Undertreatment of osteoporosis and the role of gastrointestinal events among elderly osteoporotic women with Medicare Part D drug coverage
Authors Siris E, Yu J, Bognar K, DeKoven M, Shrestha A, Romley J, Modi A
Received 25 February 2015
Accepted for publication 23 April 2015
Published 5 November 2015 Volume 2015:10 Pages 1813—1824
Checked for plagiarism Yes
Review by Single-blind
Peer reviewer comments 3
Editor who approved publication: Dr Richard Walker
Ethel S Siris,1 Jingbo Yu,2 Katalin Bognar,3 Mitch DeKoven,4 Anshu Shrestha,3 John A Romley,5 Ankita Modi2
1Toni Stabile Osteoporosis Center, Columbia University Medical Center, NY Presbyterian Hospital, New York, NY, 2Merck & Co., Inc., Kenilworth, NJ, 3Precision Health Economics, Los Angeles, CA, 4Real-World Evidence Solutions, IMS Health, Fairfax, VA, 5Leonard D. Schaeffer Center for Health Policy and Economics, University of Southern California, Los Angeles, CA, USA
Objectives: To examine the rate of osteoporosis (OP) undertreatment and the association between gastrointestinal (GI) events and OP treatment initiation among elderly osteoporotic women with Medicare Part D drug coverage.
Methods: This retrospective cohort study utilized a 20% random sample of Medicare beneficiaries. Included were women ≥66 years old with Medicare Part D drug coverage, newly diagnosed with OP in 2007–2008 (first diagnosis date as the index date), and with no prior OP treatment. GI event was defined as a diagnosis or procedure for a GI condition between OP diagnosis and treatment initiation or at the end of a 12-month follow-up, whichever occurred first. OP treatment initiation was defined as the use of any bisphosphonate (BIS) or non-BIS within 1 year postindex. Logistic regression, adjusted for patient characteristics, was used to model the association between 1) GI events and OP treatment initiation (treated versus nontreated); and 2) GI events and type of initial therapy (BIS versus non-BIS) among treated patients only.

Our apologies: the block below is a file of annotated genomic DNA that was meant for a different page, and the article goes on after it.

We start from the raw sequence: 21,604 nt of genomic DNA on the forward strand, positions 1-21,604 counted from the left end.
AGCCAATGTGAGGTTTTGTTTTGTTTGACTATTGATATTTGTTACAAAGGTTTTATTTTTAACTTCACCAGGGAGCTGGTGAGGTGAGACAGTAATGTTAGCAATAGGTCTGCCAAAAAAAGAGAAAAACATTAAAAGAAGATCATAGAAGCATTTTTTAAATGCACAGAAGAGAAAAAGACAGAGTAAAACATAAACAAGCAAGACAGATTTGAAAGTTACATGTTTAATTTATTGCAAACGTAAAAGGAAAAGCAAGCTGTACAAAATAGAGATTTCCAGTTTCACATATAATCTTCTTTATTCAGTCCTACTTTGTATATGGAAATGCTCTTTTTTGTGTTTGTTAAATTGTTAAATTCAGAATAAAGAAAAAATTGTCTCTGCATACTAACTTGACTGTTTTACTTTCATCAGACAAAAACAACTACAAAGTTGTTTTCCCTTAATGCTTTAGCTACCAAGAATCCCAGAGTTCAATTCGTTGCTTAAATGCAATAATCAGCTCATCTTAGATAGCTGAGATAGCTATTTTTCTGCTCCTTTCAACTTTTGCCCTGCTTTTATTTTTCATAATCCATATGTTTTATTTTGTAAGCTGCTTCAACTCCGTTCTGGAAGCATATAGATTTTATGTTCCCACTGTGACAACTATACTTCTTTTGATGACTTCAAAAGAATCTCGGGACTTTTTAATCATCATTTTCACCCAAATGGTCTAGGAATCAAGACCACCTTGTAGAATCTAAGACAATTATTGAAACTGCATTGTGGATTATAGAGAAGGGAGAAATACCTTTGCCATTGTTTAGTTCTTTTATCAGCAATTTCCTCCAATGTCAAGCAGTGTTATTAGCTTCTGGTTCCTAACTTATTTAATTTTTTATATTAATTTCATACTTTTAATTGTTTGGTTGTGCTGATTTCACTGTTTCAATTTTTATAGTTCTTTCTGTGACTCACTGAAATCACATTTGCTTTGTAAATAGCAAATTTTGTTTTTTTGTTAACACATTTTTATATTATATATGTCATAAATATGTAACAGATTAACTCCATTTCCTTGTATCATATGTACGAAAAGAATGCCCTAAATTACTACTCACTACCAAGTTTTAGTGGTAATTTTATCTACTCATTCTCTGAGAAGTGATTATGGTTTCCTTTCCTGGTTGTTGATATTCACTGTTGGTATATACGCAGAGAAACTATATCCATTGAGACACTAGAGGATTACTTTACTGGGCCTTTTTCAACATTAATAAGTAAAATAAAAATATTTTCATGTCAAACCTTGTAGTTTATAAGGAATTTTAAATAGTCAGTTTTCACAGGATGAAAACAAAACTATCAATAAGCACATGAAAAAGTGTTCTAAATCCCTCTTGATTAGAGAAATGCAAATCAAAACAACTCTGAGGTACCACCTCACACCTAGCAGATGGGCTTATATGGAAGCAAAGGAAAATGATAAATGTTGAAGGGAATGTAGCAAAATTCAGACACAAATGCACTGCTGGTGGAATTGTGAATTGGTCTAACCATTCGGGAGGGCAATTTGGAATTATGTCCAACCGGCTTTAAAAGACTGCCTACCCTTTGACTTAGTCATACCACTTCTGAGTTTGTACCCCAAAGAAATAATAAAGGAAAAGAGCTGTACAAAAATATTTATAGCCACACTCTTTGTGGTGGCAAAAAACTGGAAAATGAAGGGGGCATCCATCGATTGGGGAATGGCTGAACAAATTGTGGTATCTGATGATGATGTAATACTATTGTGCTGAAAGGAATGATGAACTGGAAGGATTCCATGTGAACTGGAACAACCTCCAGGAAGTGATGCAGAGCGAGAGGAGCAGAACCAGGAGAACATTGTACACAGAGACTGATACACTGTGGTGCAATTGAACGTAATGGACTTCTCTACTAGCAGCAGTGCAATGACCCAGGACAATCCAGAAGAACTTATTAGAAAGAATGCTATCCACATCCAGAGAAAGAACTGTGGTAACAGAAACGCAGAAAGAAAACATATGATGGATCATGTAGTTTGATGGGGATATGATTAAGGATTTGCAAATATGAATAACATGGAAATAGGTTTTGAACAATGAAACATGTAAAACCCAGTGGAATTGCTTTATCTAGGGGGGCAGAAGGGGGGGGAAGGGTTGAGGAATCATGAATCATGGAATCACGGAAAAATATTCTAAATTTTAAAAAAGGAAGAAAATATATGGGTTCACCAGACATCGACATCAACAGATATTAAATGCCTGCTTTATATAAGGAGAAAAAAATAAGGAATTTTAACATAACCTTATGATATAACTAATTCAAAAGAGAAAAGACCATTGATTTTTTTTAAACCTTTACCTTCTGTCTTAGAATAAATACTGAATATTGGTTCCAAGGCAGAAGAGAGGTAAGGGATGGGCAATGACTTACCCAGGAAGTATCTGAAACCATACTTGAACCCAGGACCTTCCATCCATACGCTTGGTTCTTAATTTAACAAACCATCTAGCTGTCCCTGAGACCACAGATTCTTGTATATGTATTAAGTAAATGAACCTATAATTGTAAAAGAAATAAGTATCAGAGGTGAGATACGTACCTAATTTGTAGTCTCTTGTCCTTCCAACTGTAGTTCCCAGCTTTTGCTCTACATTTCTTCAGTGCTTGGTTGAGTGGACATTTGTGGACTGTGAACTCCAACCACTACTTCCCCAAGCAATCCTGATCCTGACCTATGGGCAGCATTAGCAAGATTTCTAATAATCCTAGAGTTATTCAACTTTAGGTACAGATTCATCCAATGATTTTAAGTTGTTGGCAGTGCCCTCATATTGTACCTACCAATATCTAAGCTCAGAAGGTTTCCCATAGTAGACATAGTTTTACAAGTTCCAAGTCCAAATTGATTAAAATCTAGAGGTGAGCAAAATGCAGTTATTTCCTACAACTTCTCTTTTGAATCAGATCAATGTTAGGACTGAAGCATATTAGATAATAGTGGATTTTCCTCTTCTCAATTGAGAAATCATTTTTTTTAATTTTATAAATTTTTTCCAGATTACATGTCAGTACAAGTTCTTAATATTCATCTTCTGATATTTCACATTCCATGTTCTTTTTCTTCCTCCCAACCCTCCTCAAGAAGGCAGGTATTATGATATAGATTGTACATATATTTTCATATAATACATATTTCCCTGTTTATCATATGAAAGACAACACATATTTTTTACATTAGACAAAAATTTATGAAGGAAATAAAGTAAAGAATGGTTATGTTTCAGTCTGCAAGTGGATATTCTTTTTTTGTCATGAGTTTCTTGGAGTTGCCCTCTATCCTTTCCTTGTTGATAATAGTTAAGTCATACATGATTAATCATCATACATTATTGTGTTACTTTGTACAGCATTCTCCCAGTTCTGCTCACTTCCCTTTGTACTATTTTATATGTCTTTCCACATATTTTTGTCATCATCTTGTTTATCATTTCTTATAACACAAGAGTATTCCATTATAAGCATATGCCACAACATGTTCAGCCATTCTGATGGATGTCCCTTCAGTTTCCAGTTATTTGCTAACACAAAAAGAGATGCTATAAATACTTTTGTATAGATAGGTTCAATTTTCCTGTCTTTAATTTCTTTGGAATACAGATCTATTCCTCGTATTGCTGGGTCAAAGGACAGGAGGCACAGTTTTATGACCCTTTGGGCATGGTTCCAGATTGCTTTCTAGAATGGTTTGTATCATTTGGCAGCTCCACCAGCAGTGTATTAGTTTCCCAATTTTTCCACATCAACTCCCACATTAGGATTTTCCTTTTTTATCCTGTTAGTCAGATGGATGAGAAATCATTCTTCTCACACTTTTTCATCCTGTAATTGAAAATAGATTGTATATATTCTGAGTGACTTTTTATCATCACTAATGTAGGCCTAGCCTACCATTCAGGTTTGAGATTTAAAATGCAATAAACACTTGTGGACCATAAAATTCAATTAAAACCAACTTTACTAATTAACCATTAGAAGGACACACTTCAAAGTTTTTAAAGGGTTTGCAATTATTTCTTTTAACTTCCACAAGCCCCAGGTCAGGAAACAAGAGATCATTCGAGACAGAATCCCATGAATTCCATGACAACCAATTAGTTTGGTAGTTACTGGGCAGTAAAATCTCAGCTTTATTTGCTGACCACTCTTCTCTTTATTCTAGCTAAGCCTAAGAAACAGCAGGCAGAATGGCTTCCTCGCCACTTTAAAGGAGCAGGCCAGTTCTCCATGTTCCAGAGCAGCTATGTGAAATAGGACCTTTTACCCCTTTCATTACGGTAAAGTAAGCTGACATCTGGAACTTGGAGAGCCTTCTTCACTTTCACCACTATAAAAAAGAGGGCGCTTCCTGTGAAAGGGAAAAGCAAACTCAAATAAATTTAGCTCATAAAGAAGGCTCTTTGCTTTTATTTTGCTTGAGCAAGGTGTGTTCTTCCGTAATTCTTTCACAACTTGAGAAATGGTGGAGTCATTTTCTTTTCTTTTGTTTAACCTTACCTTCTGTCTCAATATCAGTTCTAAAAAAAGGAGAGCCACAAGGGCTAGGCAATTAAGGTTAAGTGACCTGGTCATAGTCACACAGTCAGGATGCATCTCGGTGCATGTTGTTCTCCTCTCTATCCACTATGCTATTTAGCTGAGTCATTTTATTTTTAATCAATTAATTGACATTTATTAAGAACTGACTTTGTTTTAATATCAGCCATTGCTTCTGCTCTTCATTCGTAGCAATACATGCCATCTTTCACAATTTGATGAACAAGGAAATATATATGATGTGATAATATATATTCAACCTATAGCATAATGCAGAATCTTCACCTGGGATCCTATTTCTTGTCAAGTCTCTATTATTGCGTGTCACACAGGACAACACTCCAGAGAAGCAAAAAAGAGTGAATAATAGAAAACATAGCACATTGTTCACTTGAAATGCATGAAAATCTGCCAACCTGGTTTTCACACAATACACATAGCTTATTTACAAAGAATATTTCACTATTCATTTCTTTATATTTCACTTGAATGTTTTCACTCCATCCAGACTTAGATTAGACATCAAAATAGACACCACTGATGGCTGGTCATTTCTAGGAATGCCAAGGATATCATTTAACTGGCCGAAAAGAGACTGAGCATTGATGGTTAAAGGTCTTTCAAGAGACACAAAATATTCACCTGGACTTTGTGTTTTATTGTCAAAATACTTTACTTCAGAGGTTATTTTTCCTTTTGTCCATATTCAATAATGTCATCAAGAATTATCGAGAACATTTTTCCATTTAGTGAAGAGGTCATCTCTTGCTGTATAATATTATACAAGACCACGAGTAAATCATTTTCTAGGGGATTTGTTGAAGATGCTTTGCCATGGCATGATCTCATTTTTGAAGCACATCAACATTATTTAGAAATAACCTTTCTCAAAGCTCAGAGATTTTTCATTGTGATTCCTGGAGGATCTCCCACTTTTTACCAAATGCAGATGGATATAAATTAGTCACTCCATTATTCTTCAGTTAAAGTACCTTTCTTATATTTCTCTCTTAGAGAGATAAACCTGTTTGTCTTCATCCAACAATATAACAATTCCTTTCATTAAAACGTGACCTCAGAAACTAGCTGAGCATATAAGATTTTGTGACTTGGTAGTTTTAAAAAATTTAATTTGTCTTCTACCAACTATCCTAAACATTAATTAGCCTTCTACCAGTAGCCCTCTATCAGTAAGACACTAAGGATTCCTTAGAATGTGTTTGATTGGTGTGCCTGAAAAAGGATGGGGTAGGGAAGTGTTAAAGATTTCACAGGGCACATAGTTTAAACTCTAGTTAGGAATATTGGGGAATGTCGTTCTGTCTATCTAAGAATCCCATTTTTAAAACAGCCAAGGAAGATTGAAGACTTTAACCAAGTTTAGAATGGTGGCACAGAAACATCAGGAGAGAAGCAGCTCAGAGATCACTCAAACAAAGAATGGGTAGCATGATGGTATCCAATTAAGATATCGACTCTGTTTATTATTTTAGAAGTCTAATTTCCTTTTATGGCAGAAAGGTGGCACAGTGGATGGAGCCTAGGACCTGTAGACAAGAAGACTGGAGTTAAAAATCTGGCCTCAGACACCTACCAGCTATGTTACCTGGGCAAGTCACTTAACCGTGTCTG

Results: A total of 126,188 women met the inclusion criteria: 72.1% did not receive OP medication within 1 year of diagnosis and 27.9% had GI events. Patients with a GI event were 75.7% less likely to start OP treatment (odds ratio [OR]=0.243; P<0.001); among treated patients, patients with a GI event had 11.3% lower odds of starting with BIS versus non-BIS (OR=0.887; P<0.001).
Conclusion: Among elderly women newly diagnosed with OP, only 28% initiated OP treatment. GI events were associated with a higher likelihood of not being treated and, among treated patients, a lower likelihood of being treated with BIS versus non-BIS.
Keywords: gastrointestinal, osteoporosis, postmenopausal women, treatment initiation
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